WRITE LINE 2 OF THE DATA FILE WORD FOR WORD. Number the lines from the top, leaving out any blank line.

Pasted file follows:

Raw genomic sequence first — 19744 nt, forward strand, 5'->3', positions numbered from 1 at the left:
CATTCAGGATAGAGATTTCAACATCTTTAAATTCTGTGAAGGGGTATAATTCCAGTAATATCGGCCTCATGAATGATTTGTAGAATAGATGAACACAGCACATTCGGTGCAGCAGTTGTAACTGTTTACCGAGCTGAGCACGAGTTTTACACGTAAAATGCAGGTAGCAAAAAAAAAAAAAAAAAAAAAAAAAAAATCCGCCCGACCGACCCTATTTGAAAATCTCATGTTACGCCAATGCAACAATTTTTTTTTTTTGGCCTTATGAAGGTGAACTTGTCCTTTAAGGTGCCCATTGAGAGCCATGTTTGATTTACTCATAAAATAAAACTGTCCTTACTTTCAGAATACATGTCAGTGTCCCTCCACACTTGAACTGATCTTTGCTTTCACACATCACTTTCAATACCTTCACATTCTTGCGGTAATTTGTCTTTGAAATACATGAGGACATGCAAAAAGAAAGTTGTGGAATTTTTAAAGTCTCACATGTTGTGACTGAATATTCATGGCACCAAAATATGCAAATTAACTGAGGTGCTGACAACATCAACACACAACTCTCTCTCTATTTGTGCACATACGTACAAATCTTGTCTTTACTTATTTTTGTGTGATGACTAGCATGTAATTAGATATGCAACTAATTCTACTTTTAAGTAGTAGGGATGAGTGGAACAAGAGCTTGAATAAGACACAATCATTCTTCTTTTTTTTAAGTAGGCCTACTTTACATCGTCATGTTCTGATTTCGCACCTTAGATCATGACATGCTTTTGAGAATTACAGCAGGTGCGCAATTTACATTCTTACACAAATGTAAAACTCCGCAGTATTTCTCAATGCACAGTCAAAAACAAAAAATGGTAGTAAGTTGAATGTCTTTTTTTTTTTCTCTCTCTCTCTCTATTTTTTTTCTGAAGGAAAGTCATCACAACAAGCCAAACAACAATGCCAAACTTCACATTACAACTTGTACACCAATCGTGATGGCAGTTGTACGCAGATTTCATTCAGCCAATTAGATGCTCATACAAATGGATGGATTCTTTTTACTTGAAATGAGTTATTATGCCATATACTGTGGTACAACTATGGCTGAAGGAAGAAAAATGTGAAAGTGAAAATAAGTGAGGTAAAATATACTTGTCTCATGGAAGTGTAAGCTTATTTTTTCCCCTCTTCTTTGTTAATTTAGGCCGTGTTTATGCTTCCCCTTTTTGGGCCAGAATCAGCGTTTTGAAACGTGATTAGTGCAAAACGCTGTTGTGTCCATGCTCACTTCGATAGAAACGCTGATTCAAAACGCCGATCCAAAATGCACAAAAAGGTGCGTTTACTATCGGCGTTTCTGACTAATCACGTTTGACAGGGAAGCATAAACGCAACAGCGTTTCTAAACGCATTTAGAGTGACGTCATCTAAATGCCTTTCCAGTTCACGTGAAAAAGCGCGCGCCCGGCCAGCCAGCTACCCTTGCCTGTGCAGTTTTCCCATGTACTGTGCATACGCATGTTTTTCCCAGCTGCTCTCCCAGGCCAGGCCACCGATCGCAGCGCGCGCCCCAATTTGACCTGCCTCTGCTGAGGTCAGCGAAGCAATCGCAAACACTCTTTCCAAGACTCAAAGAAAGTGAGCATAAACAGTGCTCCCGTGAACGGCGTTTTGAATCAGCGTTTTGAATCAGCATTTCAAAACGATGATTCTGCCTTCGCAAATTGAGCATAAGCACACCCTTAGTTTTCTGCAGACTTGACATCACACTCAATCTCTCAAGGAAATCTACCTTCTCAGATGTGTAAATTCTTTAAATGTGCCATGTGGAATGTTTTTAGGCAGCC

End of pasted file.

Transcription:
CATTCAGGATAGAGATTTCAACATCTTTAAATTCTGTGAAGGGGTATAATTCCAGTAATATCGGCCTCATGAATGATTTGTAGAATAGATGAACACAGCACATTCGGTGCAGCAGTTGTAACTGTTTACCGAGCTGAGCACGAGTTTTACACGTAAAATGCAGGTAGCAAAAAAAAAAAAAAAAAAAAAAAAAAAATCCGCCCGACCGACCCTATTTGAAAATCTCATGTTACGCCAATGCAACAATTTTTTTTTTTTGGCCTTATGAAGGTGAACTTGTCCTTTAAGGTGCCCATTGAGAGCCATGTTTGATTTACTCATAAAATAAAACTGTCCTTACTTTCAGAATACATGTCAGTGTCCCTCCACACTTGAACTGATCTTTGCTTTCACACATCACTTTCAATACCTTCACATTCTTGCGGTAATTTGTCTTTGAAATACATGAGGACATGCAAAAAGAAAGTTGTGGAATTTTTAAAGTCTCACATGTTGTGACTGAATATTCATGGCACCAAAATATGCAAATTAACTGAGGTGCTGACAACATCAACACACAACTCTCTCTCTATTTGTGCACATACGTACAAATCTTGTCTTTACTTATTTTTGTGTGATGACTAGCATGTAATTAGATATGCAACTAATTCTACTTTTAAGTAGTAGGGATGAGTGGAACAAGAGCTTGAATAAGACACAATCATTCTTCTTTTTTTTAAGTAGGCCTACTTTACATCGTCATGTTCTGATTTCGCACCTTAGATCATGACATGCTTTTGAGAATTACAGCAGGTGCGCAATTTACATTCTTACACAAATGTAAAACTCCGCAGTATTTCTCAATGCACAGTCAAAAACAAAAAATGGTAGTAAGTTGAATGTCTTTTTTTTTTTCTCTCTCTCTCTCTATTTTTTTTCTGAAGGAAAGTCATCACAACAAGCCAAACAACAATGCCAAACTTCACATTACAACTTGTACACCAATCGTGATGGCAGTTGTACGCAGATTTCATTCAGCCAATTAGATGCTCATACAAATGGATGGATTCTTTTTACTTGAAATGAGTTATTATGCCATATACTGTGGTACAACTATGGCTGAAGGAAGAAAAATGTGAAAGTGAAAATAAGTGAGGTAAAATATACTTGTCTCATGGAAGTGTAAGCTTATTTTTTCCCCTCTTCTTTGTTAATTTAGGCCGTGTTTATGCTTCCCCTTTTTGGGCCAGAATCAGCGTTTTGAAACGTGATTAGTGCAAAACGCTGTTGTGTCCATGCTCACTTCGATAGAAACGCTGATTCAAAACGCCGATCCAAAATGCACAAAAAGGTGCGTTTACTATCGGCGTTTCTGACTAATCACGTTTGACAGGGAAGCATAAACGCAACAGCGTTTCTAAACGCATTTAGAGTGACGTCATCTAAATGCCTTTCCAGTTCACGTGAAAAAGCGCGCGCCCGGCCAGCCAGCTACCCTTGCCTGTGCAGTTTTCCCATGTACTGTGCATACGCATGTTTTTCCCAGCTGCTCTCCCAGGCCAGGCCACCGATCGCAGCGCGCGCCCCAATTTGACCTGCCTCTGCTGAGGTCAGCGAAGCAATCGCAAACACTCTTTCCAAGACTCAAAGAAAGTGAGCATAAACAGTGCTCCCGTGAACGGCGTTTTGAATCAGCGTTTTGAATCAGCATTTCAAAACGATGATTCTGCCTTCGCAAATTGAGCATAAGCACACCCTTAGTTTTCTGCAGACTTGACATCACACTCAATCTCTCAAGGAAATCTACCTTCTCAGATGTGTAAATTCTTTAAATGTGCCATGTGGAATGTTTTTAGGCAGCC